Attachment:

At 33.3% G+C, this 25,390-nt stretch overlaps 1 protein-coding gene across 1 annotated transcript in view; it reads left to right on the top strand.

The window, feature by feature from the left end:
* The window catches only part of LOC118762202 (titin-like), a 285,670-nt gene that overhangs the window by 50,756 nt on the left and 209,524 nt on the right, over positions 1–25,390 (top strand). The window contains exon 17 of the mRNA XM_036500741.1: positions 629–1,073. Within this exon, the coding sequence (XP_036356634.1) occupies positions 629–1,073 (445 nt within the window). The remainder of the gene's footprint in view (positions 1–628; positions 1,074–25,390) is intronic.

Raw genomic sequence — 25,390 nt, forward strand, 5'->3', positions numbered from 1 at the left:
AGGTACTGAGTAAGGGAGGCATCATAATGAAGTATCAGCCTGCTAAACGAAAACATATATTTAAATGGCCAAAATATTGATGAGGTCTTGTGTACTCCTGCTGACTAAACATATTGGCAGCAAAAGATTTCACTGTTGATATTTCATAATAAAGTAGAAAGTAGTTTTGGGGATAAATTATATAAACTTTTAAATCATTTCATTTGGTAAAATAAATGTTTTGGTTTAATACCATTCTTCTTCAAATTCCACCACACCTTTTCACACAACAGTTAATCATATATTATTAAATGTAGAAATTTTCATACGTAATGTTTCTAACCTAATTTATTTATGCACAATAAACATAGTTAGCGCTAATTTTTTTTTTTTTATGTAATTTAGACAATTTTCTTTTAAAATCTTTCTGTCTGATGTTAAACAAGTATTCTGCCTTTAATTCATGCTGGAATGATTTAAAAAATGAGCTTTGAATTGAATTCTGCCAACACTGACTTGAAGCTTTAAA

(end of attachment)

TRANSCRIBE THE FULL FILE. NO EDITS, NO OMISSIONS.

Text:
At 33.3% G+C, this 25,390-nt stretch overlaps 1 protein-coding gene across 1 annotated transcript in view; it reads left to right on the top strand.

The window, feature by feature from the left end:
* The window catches only part of LOC118762202 (titin-like), a 285,670-nt gene that overhangs the window by 50,756 nt on the left and 209,524 nt on the right, over positions 1–25,390 (top strand). The window contains exon 17 of the mRNA XM_036500741.1: positions 629–1,073. Within this exon, the coding sequence (XP_036356634.1) occupies positions 629–1,073 (445 nt within the window). The remainder of the gene's footprint in view (positions 1–628; positions 1,074–25,390) is intronic.

Raw genomic sequence — 25,390 nt, forward strand, 5'->3', positions numbered from 1 at the left:
AGGTACTGAGTAAGGGAGGCATCATAATGAAGTATCAGCCTGCTAAACGAAAACATATATTTAAATGGCCAAAATATTGATGAGGTCTTGTGTACTCCTGCTGACTAAACATATTGGCAGCAAAAGATTTCACTGTTGATATTTCATAATAAAGTAGAAAGTAGTTTTGGGGATAAATTATATAAACTTTTAAATCATTTCATTTGGTAAAATAAATGTTTTGGTTTAATACCATTCTTCTTCAAATTCCACCACACCTTTTCACACAACAGTTAATCATATATTATTAAATGTAGAAATTTTCATACGTAATGTTTCTAACCTAATTTATTTATGCACAATAAACATAGTTAGCGCTAATTTTTTTTTTTTTATGTAATTTAGACAATTTTCTTTTAAAATCTTTCTGTCTGATGTTAAACAAGTATTCTGCCTTTAATTCATGCTGGAATGATTTAAAAAATGAGCTTTGAATTGAATTCTGCCAACACTGACTTGAAGCTTTAAA